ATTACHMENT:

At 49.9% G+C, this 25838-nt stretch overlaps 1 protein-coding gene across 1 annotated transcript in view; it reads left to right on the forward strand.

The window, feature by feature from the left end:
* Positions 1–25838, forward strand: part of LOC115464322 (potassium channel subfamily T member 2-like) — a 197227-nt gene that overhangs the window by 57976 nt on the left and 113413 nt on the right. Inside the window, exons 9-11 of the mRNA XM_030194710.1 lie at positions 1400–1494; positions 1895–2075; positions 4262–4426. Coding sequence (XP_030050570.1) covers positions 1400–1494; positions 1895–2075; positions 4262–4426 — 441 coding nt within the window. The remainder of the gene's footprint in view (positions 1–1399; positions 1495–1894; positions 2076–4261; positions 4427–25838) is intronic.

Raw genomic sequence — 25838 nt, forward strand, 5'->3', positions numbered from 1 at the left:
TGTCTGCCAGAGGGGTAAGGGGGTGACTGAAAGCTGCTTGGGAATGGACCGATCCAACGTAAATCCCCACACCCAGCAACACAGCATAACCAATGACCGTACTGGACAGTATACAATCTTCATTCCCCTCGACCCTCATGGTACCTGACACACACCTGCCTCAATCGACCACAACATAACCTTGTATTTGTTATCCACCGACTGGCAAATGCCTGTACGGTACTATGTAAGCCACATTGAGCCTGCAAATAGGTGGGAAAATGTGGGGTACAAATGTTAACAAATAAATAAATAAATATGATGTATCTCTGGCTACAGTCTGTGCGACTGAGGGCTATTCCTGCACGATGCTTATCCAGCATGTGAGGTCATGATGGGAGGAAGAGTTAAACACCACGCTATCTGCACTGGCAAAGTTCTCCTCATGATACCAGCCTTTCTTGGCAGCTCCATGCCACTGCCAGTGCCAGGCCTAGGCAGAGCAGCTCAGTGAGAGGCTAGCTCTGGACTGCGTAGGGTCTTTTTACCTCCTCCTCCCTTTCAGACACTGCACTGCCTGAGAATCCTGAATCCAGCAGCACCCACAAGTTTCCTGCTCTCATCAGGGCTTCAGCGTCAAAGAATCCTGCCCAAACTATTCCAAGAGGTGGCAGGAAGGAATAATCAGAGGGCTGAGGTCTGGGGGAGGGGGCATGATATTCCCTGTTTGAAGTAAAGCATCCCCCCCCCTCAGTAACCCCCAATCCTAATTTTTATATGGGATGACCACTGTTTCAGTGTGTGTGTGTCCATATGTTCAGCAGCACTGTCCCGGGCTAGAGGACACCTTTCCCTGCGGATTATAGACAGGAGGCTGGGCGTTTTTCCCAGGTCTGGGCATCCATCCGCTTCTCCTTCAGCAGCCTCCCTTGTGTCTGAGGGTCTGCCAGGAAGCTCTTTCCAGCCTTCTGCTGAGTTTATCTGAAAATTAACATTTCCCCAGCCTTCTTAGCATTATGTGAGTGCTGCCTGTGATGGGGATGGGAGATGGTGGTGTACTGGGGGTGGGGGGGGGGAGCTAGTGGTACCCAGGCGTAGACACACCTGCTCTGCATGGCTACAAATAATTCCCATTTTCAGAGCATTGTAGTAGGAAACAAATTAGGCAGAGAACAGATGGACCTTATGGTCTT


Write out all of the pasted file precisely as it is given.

At 49.9% G+C, this 25838-nt stretch overlaps 1 protein-coding gene across 1 annotated transcript in view; it reads left to right on the forward strand.

The window, feature by feature from the left end:
* Positions 1–25838, forward strand: part of LOC115464322 (potassium channel subfamily T member 2-like) — a 197227-nt gene that overhangs the window by 57976 nt on the left and 113413 nt on the right. Inside the window, exons 9-11 of the mRNA XM_030194710.1 lie at positions 1400–1494; positions 1895–2075; positions 4262–4426. Coding sequence (XP_030050570.1) covers positions 1400–1494; positions 1895–2075; positions 4262–4426 — 441 coding nt within the window. The remainder of the gene's footprint in view (positions 1–1399; positions 1495–1894; positions 2076–4261; positions 4427–25838) is intronic.

Raw genomic sequence — 25838 nt, forward strand, 5'->3', positions numbered from 1 at the left:
TGTCTGCCAGAGGGGTAAGGGGGTGACTGAAAGCTGCTTGGGAATGGACCGATCCAACGTAAATCCCCACACCCAGCAACACAGCATAACCAATGACCGTACTGGACAGTATACAATCTTCATTCCCCTCGACCCTCATGGTACCTGACACACACCTGCCTCAATCGACCACAACATAACCTTGTATTTGTTATCCACCGACTGGCAAATGCCTGTACGGTACTATGTAAGCCACATTGAGCCTGCAAATAGGTGGGAAAATGTGGGGTACAAATGTTAACAAATAAATAAATAAATATGATGTATCTCTGGCTACAGTCTGTGCGACTGAGGGCTATTCCTGCACGATGCTTATCCAGCATGTGAGGTCATGATGGGAGGAAGAGTTAAACACCACGCTATCTGCACTGGCAAAGTTCTCCTCATGATACCAGCCTTTCTTGGCAGCTCCATGCCACTGCCAGTGCCAGGCCTAGGCAGAGCAGCTCAGTGAGAGGCTAGCTCTGGACTGCGTAGGGTCTTTTTACCTCCTCCTCCCTTTCAGACACTGCACTGCCTGAGAATCCTGAATCCAGCAGCACCCACAAGTTTCCTGCTCTCATCAGGGCTTCAGCGTCAAAGAATCCTGCCCAAACTATTCCAAGAGGTGGCAGGAAGGAATAATCAGAGGGCTGAGGTCTGGGGGAGGGGGCATGATATTCCCTGTTTGAAGTAAAGCATCCCCCCCCCTCAGTAACCCCCAATCCTAATTTTTATATGGGATGACCACTGTTTCAGTGTGTGTGTGTCCATATGTTCAGCAGCACTGTCCCGGGCTAGAGGACACCTTTCCCTGCGGATTATAGACAGGAGGCTGGGCGTTTTTCCCAGGTCTGGGCATCCATCCGCTTCTCCTTCAGCAGCCTCCCTTGTGTCTGAGGGTCTGCCAGGAAGCTCTTTCCAGCCTTCTGCTGAGTTTATCTGAAAATTAACATTTCCCCAGCCTTCTTAGCATTATGTGAGTGCTGCCTGTGATGGGGATGGGAGATGGTGGTGTACTGGGGGTGGGGGGGGGGAGCTAGTGGTACCCAGGCGTAGACACACCTGCTCTGCATGGCTACAAATAATTCCCATTTTCAGAGCATTGTAGTAGGAAACAAATTAGGCAGAGAACAGATGGACCTTATGGTCTT